Equation(7) . East Asia 
Equation(7) . South Asia 
Equation(7) . Latin America 
Equation(7) . Explanatory variables (same as Table 5):  pm −0.11 (0.60) −0.01 (1.40) −0.16 (1.84)§ −0.09 (1.15) −0.19 (4.21)**  y 1.65 (11.05)** 1.44 (4.27)** 1.92 (8.05)** 0.80 (1.87)§ 2.01 (8.37)**  mt−1 0.02 (2.49)* −0.08 (0.91) 0.03 (0.48) 0.03 (0.23) −0.12 (2.59)*  dm −0.20 (2.39)* −0.15 (0.69) −0.72 (2.68)** −0.20 (2.03)* −0.35 (1.78)§  lib 6.73 (3.37)** 8.44 (3.13)** 4.12 (1.99)* 1.41 (2.97)** 1.10 (1.93)§  lib y 0.22 (1.96)* 1.53 (3.26)** 0.41 (1.79)§ 3.76 (3.82)** 0.42 (1.70)§  lib pm −0.24 (3.52)** −0.34 (2.34)* 0.29 (2.36)* −0.05 (0.18) −0.21 (2.03)*  yLR 1.68 1.33 1.98 0.82 1.79  pmLR −0.11 −0.01 −0.16 −0.09 −0.17 Diagnostic statistics  Likelihood Ratio Statistic (LRS) 232.92 [38.93] 13.98 [18.31] 8.90 [18.31] 4.31 [7.81] 45.48 [51.00] Number of observations 462 105 105 63 189 . Dependent variable: import growth mt . All countries 
Equation(7) . Africa 
Equation(7) . East Asia 
Equation(7) . South Asia 
Equation(7) . Latin America 
Equation(7) . Explanatory variables (same as Table 5):  pm −0.11 (0.60) −0.01 (1.40) −0.16 (1.84)§ −0.09 (1.15) −0.19 (4.21)**  y 1.65 (11.05)** 1.44 (4.27)** 1.92 (8.05)** 0.80 (1.87)§ 2.01 (8.37)**  mt−1 0.02 (2.49)* −0.08 (0.91) 0.03 (0.48) 0.03 (0.23) −0.12 (2.59)*  dm −0.20 (2.39)* −0.15 (0.69) −0.72 (2.68)** −0.20 (2.03)* −0.35 (1.78)§  lib 6.73 (3.37)** 8.44 (3.13)** 4.12 (1.99)* 1.41 (2.97)** 1.10 (1.93)§  lib y 0.22 (1.96)* 1.53 (3.26)** 0.41 (1.79)§ 3.76 (3.82)** 0.42 (1.70)§  lib pm −0.24 (3.52)** −0.34 (2.34)* 0.29 (2.36)* −0.05 (0.18) −0.21 (2.03)*  yLR 1.68 1.33 1.98 0.82 1.79  pmLR −0.11 −0.01 −0.16 −0.09 −0.17 Diagnostic statistics  Likelihood Ratio Statistic (LRS) 232.92 [38.93] 13.98 [18.31] 8.90 [18.31] 4.31 [7.81] 45.48 [51.00] Number of observations 462 105 105 63 189 Notes: Figures in parenthesis ( ) are absolute t‐ratios; figures in brackets [ ] are p‐values. **indicates that a coefficient is significant at the 1% level; *significant at the 5% level, and §significant at the 10% level. wLR and pxLR are the long run income and price elasticities, respectively. Likelihood Ratio Statistic (LRS) is the test for serial correlation. The numbers in parenthesis are the critical values. The results provided are based on heteroscedastic and correlated regressions, with group specific autocorrelation. Such regressions are supported by the LRS. Open in new tab Table 6 Import Growth Disaggregated by Region: 1972–98 . Dependent variable: import growth mt . All countries 
Equation(7) . Africa 
Equation(7) . East Asia 
Equation(7) . South Asia 
Equation(7) . Latin America 
Equation(7) . Explanatory variables (same as Table 5):  pm −0.11 (0.60) −0.01 (1.40) −0.16 (1.84)§ −0.09 (1.15) −0.19 (4.21)**  y 1.65 (11.05)** 1.44 (4.27)** 1.92 (8.05)** 0.80 (1.87)§ 2.01 (8.37)**  mt−1 0.02 (2.49)* −0.08 (0.91) 0.03 (0.48) 0.03 (0.23) −0.12 (2.59)*  dm −0.20 (2.39)* −0.15 (0.69) −0.72 (2.68)** −0.20 (2.03)* −0.35 (1.78)§  lib 6.73 (3.37)** 8.44 (3.13)** 4.12 (1.99)* 1.41 (2.97)** 1.10 (1.93)§  lib y 0.22 (1.96)* 1.53 (3.26)** 0.41 (1.79)§ 3.76 (3.82)** 0.42 (1.70)§  lib pm −0.24 (3.52)** −0.34 (2.34)* 0.29 (2.36)* −0.05 (0.18) −0.21 (2.03)*  yLR 1.68 1.33 1.98 0.82 1.79  pmLR −0.11 −0.01 −0.16 −0.09 −0.17 Diagnostic statistics  Likelihood Ratio Statistic (LRS) 232.92 [38.93] 13.98 [18.31] 8.90 [18.31] 4.31 [7.81] 45.48 [51.00] Number of observations 462 105 105 63 189 . Dependent variable: import growth mt . All countries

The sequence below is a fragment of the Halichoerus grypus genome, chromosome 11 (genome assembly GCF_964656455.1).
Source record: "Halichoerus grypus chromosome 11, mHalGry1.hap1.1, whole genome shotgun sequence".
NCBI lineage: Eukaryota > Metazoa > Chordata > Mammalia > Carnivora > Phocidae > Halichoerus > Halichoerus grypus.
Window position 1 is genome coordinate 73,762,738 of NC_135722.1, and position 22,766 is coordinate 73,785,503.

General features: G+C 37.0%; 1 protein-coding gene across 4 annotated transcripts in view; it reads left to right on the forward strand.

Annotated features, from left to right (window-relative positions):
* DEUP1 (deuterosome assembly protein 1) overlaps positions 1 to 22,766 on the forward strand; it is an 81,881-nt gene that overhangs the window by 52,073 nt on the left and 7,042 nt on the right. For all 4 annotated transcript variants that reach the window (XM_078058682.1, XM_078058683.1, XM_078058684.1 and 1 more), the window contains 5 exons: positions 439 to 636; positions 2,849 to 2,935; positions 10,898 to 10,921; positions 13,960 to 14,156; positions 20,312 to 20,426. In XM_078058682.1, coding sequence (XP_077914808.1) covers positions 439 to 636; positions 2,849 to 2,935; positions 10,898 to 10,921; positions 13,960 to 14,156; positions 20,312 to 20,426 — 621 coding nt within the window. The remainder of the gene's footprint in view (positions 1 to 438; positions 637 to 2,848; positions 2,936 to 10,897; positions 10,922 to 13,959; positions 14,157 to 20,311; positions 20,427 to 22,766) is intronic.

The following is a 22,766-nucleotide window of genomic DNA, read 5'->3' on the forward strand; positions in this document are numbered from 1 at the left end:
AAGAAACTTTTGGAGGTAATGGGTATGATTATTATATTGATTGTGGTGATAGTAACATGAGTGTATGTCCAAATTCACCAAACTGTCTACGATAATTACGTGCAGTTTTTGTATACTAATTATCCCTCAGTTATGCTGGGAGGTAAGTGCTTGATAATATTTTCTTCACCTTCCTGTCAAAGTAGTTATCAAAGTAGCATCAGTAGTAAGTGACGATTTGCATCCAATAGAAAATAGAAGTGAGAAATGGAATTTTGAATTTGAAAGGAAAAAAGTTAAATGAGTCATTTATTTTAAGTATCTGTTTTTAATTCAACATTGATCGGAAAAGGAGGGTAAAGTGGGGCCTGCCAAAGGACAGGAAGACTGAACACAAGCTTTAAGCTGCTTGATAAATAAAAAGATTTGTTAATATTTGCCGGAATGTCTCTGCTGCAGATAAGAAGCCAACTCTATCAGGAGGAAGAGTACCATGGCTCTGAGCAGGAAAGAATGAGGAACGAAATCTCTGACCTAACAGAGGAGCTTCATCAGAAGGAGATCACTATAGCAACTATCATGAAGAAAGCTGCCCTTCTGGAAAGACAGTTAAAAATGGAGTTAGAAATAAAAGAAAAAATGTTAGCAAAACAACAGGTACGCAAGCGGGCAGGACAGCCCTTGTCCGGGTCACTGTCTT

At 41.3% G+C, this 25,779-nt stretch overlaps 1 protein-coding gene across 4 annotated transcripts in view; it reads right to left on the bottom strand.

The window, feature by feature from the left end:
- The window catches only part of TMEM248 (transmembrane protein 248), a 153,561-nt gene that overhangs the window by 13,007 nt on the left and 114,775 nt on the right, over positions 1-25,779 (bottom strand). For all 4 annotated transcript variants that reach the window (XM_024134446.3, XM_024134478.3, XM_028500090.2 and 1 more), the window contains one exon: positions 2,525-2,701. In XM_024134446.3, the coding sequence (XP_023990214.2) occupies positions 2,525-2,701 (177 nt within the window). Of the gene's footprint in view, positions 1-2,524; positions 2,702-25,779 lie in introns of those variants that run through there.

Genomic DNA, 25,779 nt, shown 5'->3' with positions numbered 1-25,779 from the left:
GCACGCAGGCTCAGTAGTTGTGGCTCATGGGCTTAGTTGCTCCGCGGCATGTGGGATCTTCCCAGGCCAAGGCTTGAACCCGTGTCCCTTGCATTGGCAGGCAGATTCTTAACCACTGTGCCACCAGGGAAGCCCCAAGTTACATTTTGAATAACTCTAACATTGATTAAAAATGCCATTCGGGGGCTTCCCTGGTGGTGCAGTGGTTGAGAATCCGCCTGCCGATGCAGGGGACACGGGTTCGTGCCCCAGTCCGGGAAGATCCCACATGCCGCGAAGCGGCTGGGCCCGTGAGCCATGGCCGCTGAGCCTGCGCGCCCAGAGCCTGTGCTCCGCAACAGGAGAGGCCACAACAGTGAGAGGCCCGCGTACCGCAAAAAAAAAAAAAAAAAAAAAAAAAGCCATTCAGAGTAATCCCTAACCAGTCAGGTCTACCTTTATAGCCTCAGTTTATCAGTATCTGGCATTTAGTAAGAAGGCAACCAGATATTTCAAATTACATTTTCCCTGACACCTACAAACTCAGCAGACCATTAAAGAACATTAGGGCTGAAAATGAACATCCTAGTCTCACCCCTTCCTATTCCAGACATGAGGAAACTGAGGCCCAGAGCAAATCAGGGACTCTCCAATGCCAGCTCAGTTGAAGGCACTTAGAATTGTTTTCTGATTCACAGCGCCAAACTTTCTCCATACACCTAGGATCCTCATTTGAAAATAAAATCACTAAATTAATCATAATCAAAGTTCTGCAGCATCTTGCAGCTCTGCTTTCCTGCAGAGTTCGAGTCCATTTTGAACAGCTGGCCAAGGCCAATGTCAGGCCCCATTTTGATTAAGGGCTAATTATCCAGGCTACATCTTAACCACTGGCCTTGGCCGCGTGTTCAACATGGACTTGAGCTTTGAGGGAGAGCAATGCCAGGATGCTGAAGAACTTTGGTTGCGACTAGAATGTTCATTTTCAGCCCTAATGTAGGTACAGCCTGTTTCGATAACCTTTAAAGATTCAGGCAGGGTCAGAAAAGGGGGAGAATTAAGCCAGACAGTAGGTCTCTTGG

Equation(7) . Africa 
Equation(7) . East Asia 
Equation(7) . South Asia 
Equation(7) . Latin America 
Equation(7) . Explanatory variables (same as Table 5):  pm −0.11 (0.60) −0.01 (1.40) −0.16 (1.84)§ −0.09 (1.15) −0.19 (4.21)**  y 1.65 (11.05)** 1.44 (4.27)** 1.92 (8.05)** 0.80 (1.87)§ 2.01 (8.37)**  mt−1 0.02 (2.49)* −0.08 (0.91) 0.03 (0.48) 0.03 (0.23) −0.12 (2.59)*  dm −0.20 (2.39)* −0.15 (0.69) −0.72 (2.68)** −0.20 (2.03)* −0.35 (1.78)§  lib 6.73 (3.37)** 8.44 (3.13)** 4.12 (1.99)* 1.41 (2.97)** 1.10 (1.93)§  lib y 0.22 (1.96)* 1.53 (3.26)** 0.41 (1.79)§ 3.76 (3.82)** 0.42 (1.70)§  lib pm −0.24 (3.52)** −0.34 (2.34)* 0.29 (2.36)* −0.05 (0.18) −0.21 (2.03)*  yLR 1.68 1.33 1.98 0.82 1.79  pmLR −0.11 −0.01 −0.16 −0.09 −0.17 Diagnostic statistics  Likelihood Ratio Statistic (LRS) 232.92 [38.93] 13.98 [18.31] 8.90 [18.31] 4.31 [7.81] 45.48 [51.00] Number of observations 462 105 105 63 189 Notes: Figures in parenthesis ( ) are absolute t‐ratios; figures in brackets [ ] are p‐values. **indicates that a coefficient is significant at the 1% level; *significant at the 5% level, and §significant at the 10% level. wLR and pxLR are the long run income and price elasticities, respectively. Likelihood Ratio Statistic (LRS) is the test for serial correlation. The numbers in parenthesis are the critical values. The results provided are based on heteroscedastic and correlated regressions, with group specific autocorrelation. Such regressions are supported by the LRS. Open in new tab Trade liberalisation has a significant positive impact on import growth exceeding 6 percentage points. The impact differs considerably between regions, however. The effect appears to have been strongest in Africa and weakest in Latin America. In Africa, however, reductions in import duties do not have an independent significant effect. Liberalisation increased the income elasticity of demand for imports in all regions and also the price elasticity, except in South Asia. In general, in line with other studies, the price elasticities of demand for imports are very low and not significant, while the income elasticities are highly significant. 3.2. The Effect of Liberalisation According to the Degree of Protection It is also interesting to examine the impact of liberalisation on import growth according to the degree of protection. Since 1995, the Heritage Foundation has constructed an Index of Economic Freedom which includes a broad array of institutional factors, one of which is trade policy. A trade policy score of 1 to 5 is given to countries based on a country’s average tariff rate, non‐tariff barriers and corruption in the customs service. The five broad categories of countries, based on this trade policy grading scale, are: very low; low; moderate; high, and very high (see Table 7). We have grouped our sample of countries into just two categories: those with relatively low levels of protection throughout the period and those with still relatively high levels of protection despite liberalisation. Table 7 Classification of Countries According to the Heritage Foundation Trade Policy Grading Scale: 1995–2000 Level of Protectionism . Criteria . Countries . Very low ATR ≤ 4% and/or very low non‐tariff barriers. Low 4 < ATR ≤ 9% and/or low non‐tariff barriers. Chile